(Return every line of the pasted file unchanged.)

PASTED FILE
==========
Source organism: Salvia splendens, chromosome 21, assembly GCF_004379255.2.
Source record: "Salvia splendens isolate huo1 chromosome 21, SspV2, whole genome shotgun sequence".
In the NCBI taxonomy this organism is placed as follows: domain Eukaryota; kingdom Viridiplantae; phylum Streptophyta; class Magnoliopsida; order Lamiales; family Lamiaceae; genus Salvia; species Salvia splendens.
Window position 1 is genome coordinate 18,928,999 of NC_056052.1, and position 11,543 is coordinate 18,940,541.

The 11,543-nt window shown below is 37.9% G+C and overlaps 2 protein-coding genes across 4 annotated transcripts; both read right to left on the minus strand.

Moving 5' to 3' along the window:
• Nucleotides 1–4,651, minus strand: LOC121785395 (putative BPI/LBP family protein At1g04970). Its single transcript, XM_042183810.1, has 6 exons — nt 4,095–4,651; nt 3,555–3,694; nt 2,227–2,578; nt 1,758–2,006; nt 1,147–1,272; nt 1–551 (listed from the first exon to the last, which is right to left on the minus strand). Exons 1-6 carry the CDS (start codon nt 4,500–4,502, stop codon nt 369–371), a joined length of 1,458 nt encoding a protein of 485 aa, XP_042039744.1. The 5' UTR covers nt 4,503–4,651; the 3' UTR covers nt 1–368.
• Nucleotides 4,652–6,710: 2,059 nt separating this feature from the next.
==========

Source organism: Salvia splendens, chromosome 21, assembly GCF_004379255.2.
Source record: "Salvia splendens isolate huo1 chromosome 21, SspV2, whole genome shotgun sequence".
In the NCBI taxonomy this organism is placed as follows: domain Eukaryota; kingdom Viridiplantae; phylum Streptophyta; class Magnoliopsida; order Lamiales; family Lamiaceae; genus Salvia; species Salvia splendens.
Window position 1 is genome coordinate 18,928,999 of NC_056052.1, and position 11,543 is coordinate 18,940,541.

The 11,543-nt window shown below is 37.9% G+C and overlaps 2 protein-coding genes across 4 annotated transcripts; both read right to left on the minus strand.

Moving 5' to 3' along the window:
• Nucleotides 1–4,651, minus strand: LOC121785395 (putative BPI/LBP family protein At1g04970). Its single transcript, XM_042183810.1, has 6 exons — nt 4,095–4,651; nt 3,555–3,694; nt 2,227–2,578; nt 1,758–2,006; nt 1,147–1,272; nt 1–551 (listed from the first exon to the last, which is right to left on the minus strand). Exons 1-6 carry the CDS (start codon nt 4,500–4,502, stop codon nt 369–371), a joined length of 1,458 nt encoding a protein of 485 aa, XP_042039744.1. The 5' UTR covers nt 4,503–4,651; the 3' UTR covers nt 1–368.
• Nucleotides 4,652–6,710: 2,059 nt separating this feature from the next.